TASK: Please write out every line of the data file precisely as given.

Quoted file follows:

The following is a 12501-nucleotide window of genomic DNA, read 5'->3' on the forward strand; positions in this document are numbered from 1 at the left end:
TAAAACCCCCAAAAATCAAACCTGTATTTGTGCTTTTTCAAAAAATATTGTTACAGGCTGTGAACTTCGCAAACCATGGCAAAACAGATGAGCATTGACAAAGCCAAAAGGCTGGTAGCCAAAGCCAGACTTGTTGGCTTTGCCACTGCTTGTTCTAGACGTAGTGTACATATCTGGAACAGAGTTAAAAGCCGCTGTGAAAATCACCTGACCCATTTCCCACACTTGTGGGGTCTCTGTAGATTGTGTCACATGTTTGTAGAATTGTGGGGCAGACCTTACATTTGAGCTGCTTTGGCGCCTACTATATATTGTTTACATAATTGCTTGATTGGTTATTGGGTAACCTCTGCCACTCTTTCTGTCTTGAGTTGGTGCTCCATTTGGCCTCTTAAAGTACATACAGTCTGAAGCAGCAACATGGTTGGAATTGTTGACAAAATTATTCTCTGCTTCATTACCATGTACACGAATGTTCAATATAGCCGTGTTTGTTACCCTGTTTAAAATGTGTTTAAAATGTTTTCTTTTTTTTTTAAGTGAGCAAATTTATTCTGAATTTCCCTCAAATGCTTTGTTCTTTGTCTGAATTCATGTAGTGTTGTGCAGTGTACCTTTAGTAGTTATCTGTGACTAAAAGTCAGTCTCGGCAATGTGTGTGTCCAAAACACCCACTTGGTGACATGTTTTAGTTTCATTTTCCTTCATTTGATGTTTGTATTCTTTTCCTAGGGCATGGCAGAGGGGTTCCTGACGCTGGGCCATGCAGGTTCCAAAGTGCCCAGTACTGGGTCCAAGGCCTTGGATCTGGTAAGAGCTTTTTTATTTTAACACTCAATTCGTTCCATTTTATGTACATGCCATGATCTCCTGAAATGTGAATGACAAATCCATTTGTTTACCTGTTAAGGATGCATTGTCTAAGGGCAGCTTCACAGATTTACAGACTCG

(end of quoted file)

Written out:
The following is a 12501-nucleotide window of genomic DNA, read 5'->3' on the forward strand; positions in this document are numbered from 1 at the left end:
TAAAACCCCCAAAAATCAAACCTGTATTTGTGCTTTTTCAAAAAATATTGTTACAGGCTGTGAACTTCGCAAACCATGGCAAAACAGATGAGCATTGACAAAGCCAAAAGGCTGGTAGCCAAAGCCAGACTTGTTGGCTTTGCCACTGCTTGTTCTAGACGTAGTGTACATATCTGGAACAGAGTTAAAAGCCGCTGTGAAAATCACCTGACCCATTTCCCACACTTGTGGGGTCTCTGTAGATTGTGTCACATGTTTGTAGAATTGTGGGGCAGACCTTACATTTGAGCTGCTTTGGCGCCTACTATATATTGTTTACATAATTGCTTGATTGGTTATTGGGTAACCTCTGCCACTCTTTCTGTCTTGAGTTGGTGCTCCATTTGGCCTCTTAAAGTACATACAGTCTGAAGCAGCAACATGGTTGGAATTGTTGACAAAATTATTCTCTGCTTCATTACCATGTACACGAATGTTCAATATAGCCGTGTTTGTTACCCTGTTTAAAATGTGTTTAAAATGTTTTCTTTTTTTTTTAAGTGAGCAAATTTATTCTGAATTTCCCTCAAATGCTTTGTTCTTTGTCTGAATTCATGTAGTGTTGTGCAGTGTACCTTTAGTAGTTATCTGTGACTAAAAGTCAGTCTCGGCAATGTGTGTGTCCAAAACACCCACTTGGTGACATGTTTTAGTTTCATTTTCCTTCATTTGATGTTTGTATTCTTTTCCTAGGGCATGGCAGAGGGGTTCCTGACGCTGGGCCATGCAGGTTCCAAAGTGCCCAGTACTGGGTCCAAGGCCTTGGATCTGGTAAGAGCTTTTTTATTTTAACACTCAATTCGTTCCATTTTATGTACATGCCATGATCTCCTGAAATGTGAATGACAAATCCATTTGTTTACCTGTTAAGGATGCATTGTCTAAGGGCAGCTTCACAGATTTACAGACTCG